UK Men's Basketball

How Kentucky and Northern Kentucky match up — with a game prediction

How Kentucky and Northern Kentucky match up at every position — with a game prediction:

Small forward

▪ Has Kentucky survived the “Monk funk?” Since scoring 27 points in UK’s home-finale victory over Vanderbilt, freshman star Malik Monk — the tallest of the three guards in the Cats’ starting lineup at 6-foot-3 — has made only 14 of 43 field goals, three of 15 three-pointers over four games. If you are a glass-half-full type, you note UK won all four of those games with its leading scorer (20.4 ppg) struggling and figure Monk is past due for an offensive explosion. If you lean more toward a glass half-empty, you will worry Monk is off at just the time the games really matter.

▪ Northern Kentucky’s Jordan Garnett, a 6-5 220-pound junior from Indianapolis, does the blue-collar things for the Norse. Garnett (4.8 ppg, 3.2 rpg) held Youngstown State’s Cameron Morse, averaging 23.1 ppg at the time, to 13 on 4-of-14 shooting. Though not a big scorer, Garnett has had a knack for sticking clutch three-pointers late in games.

Advantage: Kentucky

Power forward

▪ Kentucky senior Derek Willis averaged only 6.0 ppg in the SEC Tournament, but was an aggressive rebounder (22 in three games) and active weak-side defender (seven blocked shots). The 6-foot-9, 228-pound Bullitt East product (6.9 ppg, 5.2 rpg) did not play especially well in his last NCAA tourney game, going 0-of-2 from the floor and failing to score in Kentucky’s round-of-32 loss to Indiana in 2016.

▪ The state of Kentucky’s 2016 Mr. Basketball at Owen County, Carson Williams has had a strong freshman season for Northern Kentucky. The 6-5, 230 pounder was named to the Horizon League All-Freshman Team after averaging 10.5 ppg and 5.8 rpg. Though undersize, Williams has nevertheless been productive against power-five conference foes. He had 10 points and 14 rebounds in NKU’s loss at Illinois and 12 points and six boards in a defeat at West Virginia.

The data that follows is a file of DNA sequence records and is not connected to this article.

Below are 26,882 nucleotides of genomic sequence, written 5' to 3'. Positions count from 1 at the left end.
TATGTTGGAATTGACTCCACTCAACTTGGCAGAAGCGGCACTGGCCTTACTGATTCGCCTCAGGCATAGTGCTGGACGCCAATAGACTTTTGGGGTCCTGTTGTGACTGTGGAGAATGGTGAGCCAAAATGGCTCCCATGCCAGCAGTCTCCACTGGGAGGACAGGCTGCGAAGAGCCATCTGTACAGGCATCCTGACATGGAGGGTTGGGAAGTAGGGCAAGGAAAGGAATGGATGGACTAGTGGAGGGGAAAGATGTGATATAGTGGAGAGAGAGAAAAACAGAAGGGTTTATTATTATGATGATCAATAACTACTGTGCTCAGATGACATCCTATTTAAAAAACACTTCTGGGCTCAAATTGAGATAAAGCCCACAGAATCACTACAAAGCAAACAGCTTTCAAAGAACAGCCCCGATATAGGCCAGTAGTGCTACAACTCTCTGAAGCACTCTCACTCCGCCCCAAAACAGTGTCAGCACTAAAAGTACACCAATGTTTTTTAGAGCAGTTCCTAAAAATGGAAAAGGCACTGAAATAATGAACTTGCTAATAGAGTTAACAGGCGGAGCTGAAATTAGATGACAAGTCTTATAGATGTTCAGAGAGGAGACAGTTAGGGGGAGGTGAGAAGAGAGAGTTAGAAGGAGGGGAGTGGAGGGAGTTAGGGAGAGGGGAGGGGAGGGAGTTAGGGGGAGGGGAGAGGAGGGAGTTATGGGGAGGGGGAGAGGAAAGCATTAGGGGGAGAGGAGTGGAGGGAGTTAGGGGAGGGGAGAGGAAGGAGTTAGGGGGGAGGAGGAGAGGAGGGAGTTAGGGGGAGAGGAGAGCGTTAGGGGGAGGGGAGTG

Advantage: Kentucky


▪ The arrow is pointed straight up on the stock that is UK freshman center Bam Adebayo. In his last nine games, the 6-10, 260-pound freshman from Little Washington, N.C., is averaging 14.3 ppg and 10.4 rpg. Adebayo (13.3 ppg, 7.8 rpg for the season) should be in line for a big game against smaller NKU.

▪ Northern Kentucky’s Drew McDonald leads the Norse in scoring (16.4) and rebounding (7.7). A 6-7, 250-pound sophomore from Newport Catholic, McDonald made the All-Horizon League First Team, Horizon League All-Academic Team and conference all-tournament team. He has not fared well against power-five league foes, shooting 3-of-10 against Illinois and 0-of-4 vs. West Virginia.

Advantage: Kentucky

Shooting guard

▪ Kentucky’s Isaiah Briscoe played well in the Cats’ SEC tourney opener vs. Georgia (8-of-15 shooting, 20 points) but was less effective (combined 3-of-12 shooting) in UK’s final two games in Nashville. It has been an up-and-down season overall for the 6-3, 210-pound sophomore from Newark, N.J. (12.6 ppg, 5.4 rpg, 4.1 assists). In the 2016 NCAA tourney, Briscoe had a double-double (13 points, 11 rebounds) in UK’s opening win over Stony Brook and had seven points and three rebounds in the round-of-32 loss to Indiana.